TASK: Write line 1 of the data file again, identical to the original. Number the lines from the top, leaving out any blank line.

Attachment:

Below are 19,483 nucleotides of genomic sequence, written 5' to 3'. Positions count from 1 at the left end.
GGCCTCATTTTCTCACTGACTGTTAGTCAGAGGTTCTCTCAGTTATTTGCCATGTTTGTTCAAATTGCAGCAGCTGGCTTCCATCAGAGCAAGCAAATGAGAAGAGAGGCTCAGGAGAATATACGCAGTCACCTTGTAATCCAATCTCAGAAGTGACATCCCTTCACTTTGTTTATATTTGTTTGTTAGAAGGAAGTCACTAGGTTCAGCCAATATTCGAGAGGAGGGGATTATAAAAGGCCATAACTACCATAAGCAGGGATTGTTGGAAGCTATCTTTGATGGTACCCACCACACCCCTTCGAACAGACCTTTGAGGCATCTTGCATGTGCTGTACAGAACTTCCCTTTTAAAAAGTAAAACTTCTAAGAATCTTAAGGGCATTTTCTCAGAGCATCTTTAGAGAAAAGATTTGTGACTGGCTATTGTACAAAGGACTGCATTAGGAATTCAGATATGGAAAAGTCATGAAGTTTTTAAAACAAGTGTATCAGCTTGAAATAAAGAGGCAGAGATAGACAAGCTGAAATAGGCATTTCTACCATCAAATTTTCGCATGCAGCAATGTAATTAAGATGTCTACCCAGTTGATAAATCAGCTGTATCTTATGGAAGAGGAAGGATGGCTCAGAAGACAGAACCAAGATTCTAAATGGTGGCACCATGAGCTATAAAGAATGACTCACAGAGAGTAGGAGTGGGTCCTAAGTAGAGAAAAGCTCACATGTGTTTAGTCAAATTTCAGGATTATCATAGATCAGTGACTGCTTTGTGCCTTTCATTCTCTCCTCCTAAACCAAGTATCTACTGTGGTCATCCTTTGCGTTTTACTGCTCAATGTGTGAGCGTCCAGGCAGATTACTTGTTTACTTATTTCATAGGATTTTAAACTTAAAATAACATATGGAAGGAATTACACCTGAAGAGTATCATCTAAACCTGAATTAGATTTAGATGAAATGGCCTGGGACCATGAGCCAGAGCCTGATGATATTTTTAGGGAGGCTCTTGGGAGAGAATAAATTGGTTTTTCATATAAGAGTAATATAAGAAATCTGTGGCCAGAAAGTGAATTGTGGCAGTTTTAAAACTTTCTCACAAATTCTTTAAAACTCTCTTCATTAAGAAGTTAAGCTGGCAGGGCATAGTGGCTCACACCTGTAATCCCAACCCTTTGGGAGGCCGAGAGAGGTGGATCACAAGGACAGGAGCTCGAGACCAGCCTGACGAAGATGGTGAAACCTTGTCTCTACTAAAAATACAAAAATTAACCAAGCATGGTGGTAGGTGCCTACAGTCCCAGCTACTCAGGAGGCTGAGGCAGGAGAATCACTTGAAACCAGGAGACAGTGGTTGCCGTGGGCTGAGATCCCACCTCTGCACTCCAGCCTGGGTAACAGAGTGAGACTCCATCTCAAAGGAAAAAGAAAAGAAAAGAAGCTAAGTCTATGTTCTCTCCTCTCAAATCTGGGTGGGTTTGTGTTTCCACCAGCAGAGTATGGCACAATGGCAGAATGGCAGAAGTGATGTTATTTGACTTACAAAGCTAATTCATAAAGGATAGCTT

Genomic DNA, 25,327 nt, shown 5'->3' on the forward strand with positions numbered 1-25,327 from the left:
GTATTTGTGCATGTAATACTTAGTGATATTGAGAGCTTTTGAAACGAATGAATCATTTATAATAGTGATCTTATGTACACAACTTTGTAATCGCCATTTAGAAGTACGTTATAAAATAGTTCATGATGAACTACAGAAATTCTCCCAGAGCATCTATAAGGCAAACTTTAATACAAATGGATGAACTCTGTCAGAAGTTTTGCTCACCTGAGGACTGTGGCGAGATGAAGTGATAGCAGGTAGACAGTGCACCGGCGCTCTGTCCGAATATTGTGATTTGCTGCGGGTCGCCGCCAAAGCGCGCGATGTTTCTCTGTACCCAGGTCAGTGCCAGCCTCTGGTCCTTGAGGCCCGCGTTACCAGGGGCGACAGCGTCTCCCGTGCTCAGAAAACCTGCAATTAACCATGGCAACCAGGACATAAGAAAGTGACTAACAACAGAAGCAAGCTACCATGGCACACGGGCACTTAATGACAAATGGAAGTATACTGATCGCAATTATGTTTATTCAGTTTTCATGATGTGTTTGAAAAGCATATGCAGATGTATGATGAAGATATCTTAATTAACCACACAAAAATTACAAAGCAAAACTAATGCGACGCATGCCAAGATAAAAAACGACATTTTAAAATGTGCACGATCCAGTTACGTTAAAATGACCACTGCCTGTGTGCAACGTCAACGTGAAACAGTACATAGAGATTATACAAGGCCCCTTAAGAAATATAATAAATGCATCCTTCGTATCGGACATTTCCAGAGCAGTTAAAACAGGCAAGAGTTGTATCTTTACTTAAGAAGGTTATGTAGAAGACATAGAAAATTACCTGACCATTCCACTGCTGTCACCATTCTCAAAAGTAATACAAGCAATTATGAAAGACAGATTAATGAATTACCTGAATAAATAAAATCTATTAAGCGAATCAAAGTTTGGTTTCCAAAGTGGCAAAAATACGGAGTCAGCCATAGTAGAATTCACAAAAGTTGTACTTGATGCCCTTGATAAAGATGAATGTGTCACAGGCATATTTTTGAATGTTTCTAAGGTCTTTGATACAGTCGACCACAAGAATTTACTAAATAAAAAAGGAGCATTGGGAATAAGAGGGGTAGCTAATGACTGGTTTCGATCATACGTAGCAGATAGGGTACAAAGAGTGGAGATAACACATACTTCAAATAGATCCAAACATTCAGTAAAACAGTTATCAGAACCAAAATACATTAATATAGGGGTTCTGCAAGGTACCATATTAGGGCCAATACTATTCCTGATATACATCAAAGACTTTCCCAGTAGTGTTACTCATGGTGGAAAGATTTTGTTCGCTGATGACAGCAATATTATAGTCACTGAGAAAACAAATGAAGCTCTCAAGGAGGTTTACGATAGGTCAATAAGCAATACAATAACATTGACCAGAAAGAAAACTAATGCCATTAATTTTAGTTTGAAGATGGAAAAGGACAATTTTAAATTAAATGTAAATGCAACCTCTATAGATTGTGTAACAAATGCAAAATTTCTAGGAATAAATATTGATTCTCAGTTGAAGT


Below are 19,483 nucleotides of genomic sequence, written 5' to 3'. Positions count from 1 at the left end.